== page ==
John W. (John Woolf) Jordan.

Historic homes and institutions and genealogical and personal memoirs of the Lehigh Valley, Pennsylvania (Volume v.1) online

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Ann Hunt. George Hunt, father of these chil-
dren, died at his home July 31, 1866.

Edward I. Hunt, second son of George and
Mary Hunt, was bom near Rigglesville, Warren
county. New Jersey, September 17, 1832. His
educational advantages were obtained in the
schools of Lebanon, New Jersey. He remained
on the home farm until he was twenty-five years
of age, when he located in Illinois, and for three
years was engaged in the milling and distilling
business. After the expiration of this period of
time he returned to New Jersey, engaged in mer-
cantile business at Little York, Hunterdon coun-
ty, and in connection with this enterprise oper-
ated a milling and distilling business up to the
year 1864. He then located in Easton, North-
ampton county, Pennsylvania, purchased the
properly at 115 Northampton street, and built
a large brick building and established a hardware
store, which he conducted successfully until 1898.
Since that date he has been engaged in the real
estate business, the principal part of his transac-

tions being the laying out of suburbs in Phillips-
burg, New Jersey. He is a director of the Easton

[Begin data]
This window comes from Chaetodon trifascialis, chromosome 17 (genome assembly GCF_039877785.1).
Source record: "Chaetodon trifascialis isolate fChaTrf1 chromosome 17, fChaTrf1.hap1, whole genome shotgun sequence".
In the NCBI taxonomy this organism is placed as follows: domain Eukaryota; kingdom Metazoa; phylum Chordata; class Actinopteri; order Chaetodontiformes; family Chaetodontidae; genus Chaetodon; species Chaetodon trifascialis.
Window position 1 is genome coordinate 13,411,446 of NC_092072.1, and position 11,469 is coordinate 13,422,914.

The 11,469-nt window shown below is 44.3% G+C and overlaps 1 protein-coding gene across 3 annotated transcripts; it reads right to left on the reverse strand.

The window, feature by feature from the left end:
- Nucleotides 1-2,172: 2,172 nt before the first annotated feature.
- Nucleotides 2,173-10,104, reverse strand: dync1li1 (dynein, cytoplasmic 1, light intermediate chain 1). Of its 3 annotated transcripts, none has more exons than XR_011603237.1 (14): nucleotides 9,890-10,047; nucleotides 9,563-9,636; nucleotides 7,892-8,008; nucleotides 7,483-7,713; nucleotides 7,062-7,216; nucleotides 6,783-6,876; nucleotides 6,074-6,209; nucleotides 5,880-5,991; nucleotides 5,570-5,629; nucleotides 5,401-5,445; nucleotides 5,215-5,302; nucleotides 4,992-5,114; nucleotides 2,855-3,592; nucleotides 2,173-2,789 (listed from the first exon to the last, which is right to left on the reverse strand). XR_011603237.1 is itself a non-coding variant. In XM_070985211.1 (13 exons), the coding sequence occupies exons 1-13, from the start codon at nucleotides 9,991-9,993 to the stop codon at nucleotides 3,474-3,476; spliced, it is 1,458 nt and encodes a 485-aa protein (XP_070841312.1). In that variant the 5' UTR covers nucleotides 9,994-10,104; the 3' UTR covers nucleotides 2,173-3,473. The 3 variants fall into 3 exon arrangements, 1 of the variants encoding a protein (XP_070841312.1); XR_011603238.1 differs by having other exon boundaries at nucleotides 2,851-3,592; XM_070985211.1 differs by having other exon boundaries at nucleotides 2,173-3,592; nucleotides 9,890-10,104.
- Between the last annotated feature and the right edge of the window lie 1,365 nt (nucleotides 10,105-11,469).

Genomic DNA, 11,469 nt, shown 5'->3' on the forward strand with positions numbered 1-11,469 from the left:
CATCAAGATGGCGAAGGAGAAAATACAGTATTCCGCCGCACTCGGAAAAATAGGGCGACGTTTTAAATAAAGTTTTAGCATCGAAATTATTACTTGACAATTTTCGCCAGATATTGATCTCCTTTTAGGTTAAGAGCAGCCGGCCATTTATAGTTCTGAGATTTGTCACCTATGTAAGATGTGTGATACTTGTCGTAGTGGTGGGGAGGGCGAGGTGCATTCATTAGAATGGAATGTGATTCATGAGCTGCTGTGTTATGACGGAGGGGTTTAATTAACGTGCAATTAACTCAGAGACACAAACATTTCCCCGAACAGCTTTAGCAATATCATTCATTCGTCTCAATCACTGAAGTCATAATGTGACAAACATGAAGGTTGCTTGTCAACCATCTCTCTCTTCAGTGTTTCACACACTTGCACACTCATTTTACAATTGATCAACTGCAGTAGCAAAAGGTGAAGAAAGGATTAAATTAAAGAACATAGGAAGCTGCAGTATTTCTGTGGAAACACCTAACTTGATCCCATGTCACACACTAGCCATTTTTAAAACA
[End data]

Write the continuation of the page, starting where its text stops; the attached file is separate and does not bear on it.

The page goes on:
National Bank and the Stewart Wire Company,
and is a member of the Pomfret Club. Mr. Hunt
has always been a man of great energy, wonder-
ful industry, and an ability far above the aver-
age, and to the exercise of these characteristics is
due the success which he has achieved in the
commercial world. In politics Mr. Himt ably
supports the candidates of the Republican party,
and in religion he adheres to the tenets of the
Lutheran denomination, being a member of
Christ Lutheran church of Easton, Pennsylvania.
On November 26, 1857, Mr. Hunt married
Sarah Lesh, daughter of Henry Lesh, and her
death occurred November 3, 1892. Their chil-
dren are: i. Maria Margaret, wife of J. L. Lud-
low, of Winston, North Carolina, and they are
the parents of three daughters — Annie, ]\Iargaret,
and Louisa Ludlow. 2. Susan, wife of William
E. Howell ; they have two children, jNIildred
Howell, and ]Mary Insley. 3. Sally Insle}', wife
of Wayne Dumont, of Paterson, New Jersey.
4. Annie, w'ife of Dr. G. H. ]\Ieekcr, of Phila-
delphia, Pennsylvania.

FRANCIS H. LEHR, actively engaged in the
practice of law in the city of Easton, Northampton